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Serum and erythrocyte folate status of New Zealand women of childbearing age following a countrywide voluntary programme by the baking industry to fortify bread with folic acid

  • Kathryn E Bradbury (a1), Sheila M Williams (a2), Jim I Mann (a1), Indrawati Oey (a3), Cindy Aitchison (a1), Winsome Parnell (a1), Liz Fleming (a1), Rachel C Brown (a1) and C Murray Skeaff (a1)...
Abstract
Abstract Objective

To estimate the folate status of New Zealand women of childbearing age following the introduction, in 2010, of a new voluntary folic acid fortification of bread programme.

Design

The 2011 Folate and Women’s Health Survey was a cross-sectional survey of women aged 18–44 years carried out in 2011. The survey used a stratified random sampling technique with the Electoral Roll as the sampling frame. Women were asked about consumption of folic-acid-fortified breads and breakfast cereals in a telephone interview. During a clinic visit, blood was collected for serum and erythrocyte folate measurement by microbiological assay.

Setting

A North Island (Wellington) and South Island (Dunedin) city centre in New Zealand.

Subjects

Two hundred and eighty-eight women, of whom 278 completed a clinic visit.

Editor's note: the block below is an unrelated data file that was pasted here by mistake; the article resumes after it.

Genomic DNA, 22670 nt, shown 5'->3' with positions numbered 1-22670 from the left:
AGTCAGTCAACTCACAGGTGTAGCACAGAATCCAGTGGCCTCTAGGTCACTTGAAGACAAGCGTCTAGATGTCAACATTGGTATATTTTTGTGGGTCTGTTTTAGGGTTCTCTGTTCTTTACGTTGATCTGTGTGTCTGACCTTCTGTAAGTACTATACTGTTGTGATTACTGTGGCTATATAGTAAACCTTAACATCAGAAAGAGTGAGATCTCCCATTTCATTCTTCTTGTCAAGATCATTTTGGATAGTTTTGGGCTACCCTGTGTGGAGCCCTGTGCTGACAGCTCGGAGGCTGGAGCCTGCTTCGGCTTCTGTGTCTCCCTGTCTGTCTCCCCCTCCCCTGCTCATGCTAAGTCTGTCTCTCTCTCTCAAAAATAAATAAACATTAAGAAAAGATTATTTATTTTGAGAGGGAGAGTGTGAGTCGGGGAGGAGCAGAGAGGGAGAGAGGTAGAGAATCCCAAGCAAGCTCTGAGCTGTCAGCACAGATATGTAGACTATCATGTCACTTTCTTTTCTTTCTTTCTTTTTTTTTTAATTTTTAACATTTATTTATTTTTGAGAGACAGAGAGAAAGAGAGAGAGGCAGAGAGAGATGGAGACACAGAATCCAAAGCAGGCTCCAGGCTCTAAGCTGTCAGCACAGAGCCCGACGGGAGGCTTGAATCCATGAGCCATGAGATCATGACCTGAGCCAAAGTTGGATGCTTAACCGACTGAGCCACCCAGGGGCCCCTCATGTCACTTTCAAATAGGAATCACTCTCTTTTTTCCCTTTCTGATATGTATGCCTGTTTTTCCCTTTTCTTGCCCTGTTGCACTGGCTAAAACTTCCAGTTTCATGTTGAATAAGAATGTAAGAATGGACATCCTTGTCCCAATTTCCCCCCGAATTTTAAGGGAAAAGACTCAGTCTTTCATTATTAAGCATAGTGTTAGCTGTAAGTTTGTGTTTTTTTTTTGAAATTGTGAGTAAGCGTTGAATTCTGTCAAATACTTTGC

Results

Geometric mean serum and erythrocyte folate concentrations were 30 nmol/l and 996 nmol/l, respectively. Folate status was 30–40 % higher compared with women of childbearing age sampled as part of a national survey in 2008/09, prior to the introduction of the voluntary folic acid bread fortification programme. In the 2011 Folate and Women’s Health Survey, reported consumption of fortified bread and fortified breakfast cereal in the past week was associated with 25 % (P=0·01) and 15 % (P=0·04) higher serum folate concentrations, respectively.

Conclusions

Serum and erythrocyte folate concentrations have increased in New Zealand women of childbearing age since the number of folic-acid-fortified breads was increased voluntarily in 2010. Consumption of fortified breads and breakfast cereals was associated with a higher folate status.

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Corresponding author
* Corresponding author: Email: kathryn.bradbury@ceu.ox.ac.uk
References
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Public Health Nutrition
  • ISSN: 1368-9800
  • EISSN: 1475-2727
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